When the bugs take over the universe, I hope they remember I didn’t try to swat them with my newspaper

The first thought that went through my mind when I saw it this morning was, “Seriously? You’ve got to be kidding.”

My second immediate thought was, “Holy crap, it wants to kill me.”

There was a bug in my basement this morning. He was clinging to the wall, spread-eagled (well, spread-bugged, actually), right above where I keep my freshly-laundered shirts. He was yellow and green with a black head and slanted wings, and he was staring straight at me. I didn’t know if he was going to evade or attack.

First off, what the hell? It’s freakin’ January. It’s minus six degrees where I live. If it was July and I went into my laundry room and suddenly found myself eye-to-gazillion-eyes with a massive polychromatic mutant bug, at least it’d be in season. But it’s the middle of winter. I’m terrified to imagine what this thing’s been living on for the past four months. I’m guessing it’s some sort of experimental bug, escaped from some secret government lab somewhere.

Now if you’ve read my blog for very long, you know that on occasion I’ve had to rid my basement of giant Ad-libb3d eating spiders, and when it comes to bugs, I’m truly not a fan. Some entomologists argue that there are approximately nine zillion different species of insects, each one special and wonderfully unique in its own way. Don’t buy it. I find it’s much more useful to divide bugs into four easy-to-remember categories:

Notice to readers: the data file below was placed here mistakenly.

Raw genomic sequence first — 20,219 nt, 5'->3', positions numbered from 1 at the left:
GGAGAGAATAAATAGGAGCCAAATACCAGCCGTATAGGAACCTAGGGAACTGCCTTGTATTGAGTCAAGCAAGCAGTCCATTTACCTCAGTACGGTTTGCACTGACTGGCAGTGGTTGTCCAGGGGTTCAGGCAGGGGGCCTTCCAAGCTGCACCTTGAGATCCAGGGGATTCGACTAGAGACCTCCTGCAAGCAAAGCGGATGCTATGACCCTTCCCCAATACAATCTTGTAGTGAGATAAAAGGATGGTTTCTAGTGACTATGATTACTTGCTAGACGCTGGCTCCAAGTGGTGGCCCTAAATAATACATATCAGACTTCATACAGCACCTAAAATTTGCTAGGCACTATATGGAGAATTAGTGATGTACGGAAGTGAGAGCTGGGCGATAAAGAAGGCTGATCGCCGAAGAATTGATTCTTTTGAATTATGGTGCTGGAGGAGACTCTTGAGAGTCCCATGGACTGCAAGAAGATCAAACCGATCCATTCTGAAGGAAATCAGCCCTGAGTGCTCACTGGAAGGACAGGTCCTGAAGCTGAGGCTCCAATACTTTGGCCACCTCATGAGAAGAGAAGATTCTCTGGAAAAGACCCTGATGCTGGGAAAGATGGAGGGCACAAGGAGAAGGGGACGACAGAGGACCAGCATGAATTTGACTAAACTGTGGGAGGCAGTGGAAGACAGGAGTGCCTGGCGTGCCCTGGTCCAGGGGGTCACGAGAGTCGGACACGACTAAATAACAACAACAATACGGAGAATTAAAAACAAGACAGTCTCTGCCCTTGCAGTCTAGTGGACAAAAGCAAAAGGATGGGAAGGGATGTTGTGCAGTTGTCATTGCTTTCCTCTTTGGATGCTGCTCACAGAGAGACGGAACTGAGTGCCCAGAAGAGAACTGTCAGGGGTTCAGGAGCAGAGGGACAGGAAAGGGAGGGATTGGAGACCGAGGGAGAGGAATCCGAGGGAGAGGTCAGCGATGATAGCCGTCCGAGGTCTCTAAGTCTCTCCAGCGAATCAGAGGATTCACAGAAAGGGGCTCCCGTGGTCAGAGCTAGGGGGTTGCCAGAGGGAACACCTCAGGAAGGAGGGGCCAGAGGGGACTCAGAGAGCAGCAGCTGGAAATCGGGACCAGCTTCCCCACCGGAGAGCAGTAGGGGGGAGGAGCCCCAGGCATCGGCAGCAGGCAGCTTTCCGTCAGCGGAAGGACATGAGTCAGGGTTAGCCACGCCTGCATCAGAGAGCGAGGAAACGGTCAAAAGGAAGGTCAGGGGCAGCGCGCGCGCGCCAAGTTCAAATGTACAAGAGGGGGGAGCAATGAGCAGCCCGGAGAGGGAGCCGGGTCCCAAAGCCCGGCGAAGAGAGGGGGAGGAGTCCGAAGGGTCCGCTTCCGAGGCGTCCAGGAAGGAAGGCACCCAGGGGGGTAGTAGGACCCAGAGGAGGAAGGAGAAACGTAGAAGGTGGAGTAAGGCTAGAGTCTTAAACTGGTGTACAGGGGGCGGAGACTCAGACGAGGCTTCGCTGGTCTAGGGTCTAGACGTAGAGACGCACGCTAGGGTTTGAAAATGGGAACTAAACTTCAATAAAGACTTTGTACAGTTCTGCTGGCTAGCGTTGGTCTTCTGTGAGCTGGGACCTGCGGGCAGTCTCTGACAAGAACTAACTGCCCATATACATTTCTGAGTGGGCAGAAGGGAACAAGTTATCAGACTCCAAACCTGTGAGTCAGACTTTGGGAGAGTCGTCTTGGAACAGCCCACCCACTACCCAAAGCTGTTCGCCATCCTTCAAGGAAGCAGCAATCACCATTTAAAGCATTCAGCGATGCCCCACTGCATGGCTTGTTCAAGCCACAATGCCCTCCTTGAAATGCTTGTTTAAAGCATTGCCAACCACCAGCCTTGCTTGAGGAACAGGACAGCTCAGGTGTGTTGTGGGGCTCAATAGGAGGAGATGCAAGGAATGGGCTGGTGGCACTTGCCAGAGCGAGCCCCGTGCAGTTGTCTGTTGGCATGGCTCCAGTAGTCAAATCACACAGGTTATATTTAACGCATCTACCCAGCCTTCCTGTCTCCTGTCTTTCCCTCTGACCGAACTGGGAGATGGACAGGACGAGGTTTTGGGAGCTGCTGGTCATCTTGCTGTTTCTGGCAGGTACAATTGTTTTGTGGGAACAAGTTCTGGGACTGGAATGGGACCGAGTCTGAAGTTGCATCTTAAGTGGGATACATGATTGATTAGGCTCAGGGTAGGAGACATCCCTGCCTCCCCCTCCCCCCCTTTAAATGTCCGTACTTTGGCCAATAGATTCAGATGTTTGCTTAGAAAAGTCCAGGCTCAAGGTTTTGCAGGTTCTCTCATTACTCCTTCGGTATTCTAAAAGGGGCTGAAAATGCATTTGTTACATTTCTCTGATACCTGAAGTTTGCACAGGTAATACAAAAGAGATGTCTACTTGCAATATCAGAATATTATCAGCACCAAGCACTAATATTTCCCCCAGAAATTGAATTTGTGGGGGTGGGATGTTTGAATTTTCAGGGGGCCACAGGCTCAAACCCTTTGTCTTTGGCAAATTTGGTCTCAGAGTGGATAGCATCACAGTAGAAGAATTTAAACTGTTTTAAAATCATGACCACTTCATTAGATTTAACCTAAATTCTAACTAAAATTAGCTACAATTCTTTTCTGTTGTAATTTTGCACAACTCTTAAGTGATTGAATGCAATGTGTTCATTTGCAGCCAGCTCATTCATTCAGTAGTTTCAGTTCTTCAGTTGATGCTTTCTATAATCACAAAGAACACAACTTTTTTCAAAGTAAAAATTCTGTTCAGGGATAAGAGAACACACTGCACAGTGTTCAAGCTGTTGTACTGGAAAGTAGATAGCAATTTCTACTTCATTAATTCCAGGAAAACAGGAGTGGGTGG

Buggus terribilus: bugs with massive, serrated, flesh-tearing jaws

Buggus horribilus: bugs with scary, flesh-puncturing stingers oozing with disease-causing poison

Buggus disgustibus: bugs that exude toxic, germ-infested, rabid yellow slime

Buggus invisibilis: bugs so tiny you can’t even see them but that can still bite you to death when you sleep

That’s it. If anyone tries to tell you there are other kinds of bugs, chances are he’s on their payroll. Look into it.

Hey, remember that time you tried to kill me with your shoe and I fell behind the bed? Me too.

Hey, remember that time you tried to kill me with your shoe and I fell behind the bed? Me too.

Given the aforementioned categories, I make it my policy not to kill bugs.

Take last summer, for example, when there was a giant wasp nest on the side of our carport. (By the way, I use the term “wasp” and “hornet” pretty much interchangeably because, frankly, I don’t know the difference.) My vote was to not do anything about it. I told my wife that I take a cosmic view on such things, which is that wasps have just as much right to their tiny niche in the universe as I do. My wife told me to man up and grow a pair.

Truth be told, there wasn’t much I could do about it, even if I wanted to. The wasps didn’t lend themselves to traditional anti-insect warfare. For instance, I don’t believe they ever slept. Mostly they just swarmed around looking pissed off. Spraying them with something would have just annoyed them further.

Moreover, as we all know, conventional anti-bug weaponry is useless. It’s a well-known fact – one that I’m certain I could provide evidence to support if I wasn’t so content with making sweeping generalizations – that there is no official record of one single bug dying from the use of a household bug spray. Most sprays simply cause a bug to lie quietly for about 45 seconds, after which it will spring up feeling renewed, refreshed, chemically-mutated, and now able to fly at supersonic speeds and inject previously unknown poisons into the person who dared interrupt its business.

So, taking the cosmic view, I was all for letting the wasp nest alone, just on the off chance that it might simply up and vanish into another dimension when nobody was looking. And my plan was working fine too, until a group of small neighbourhood boys discovered it.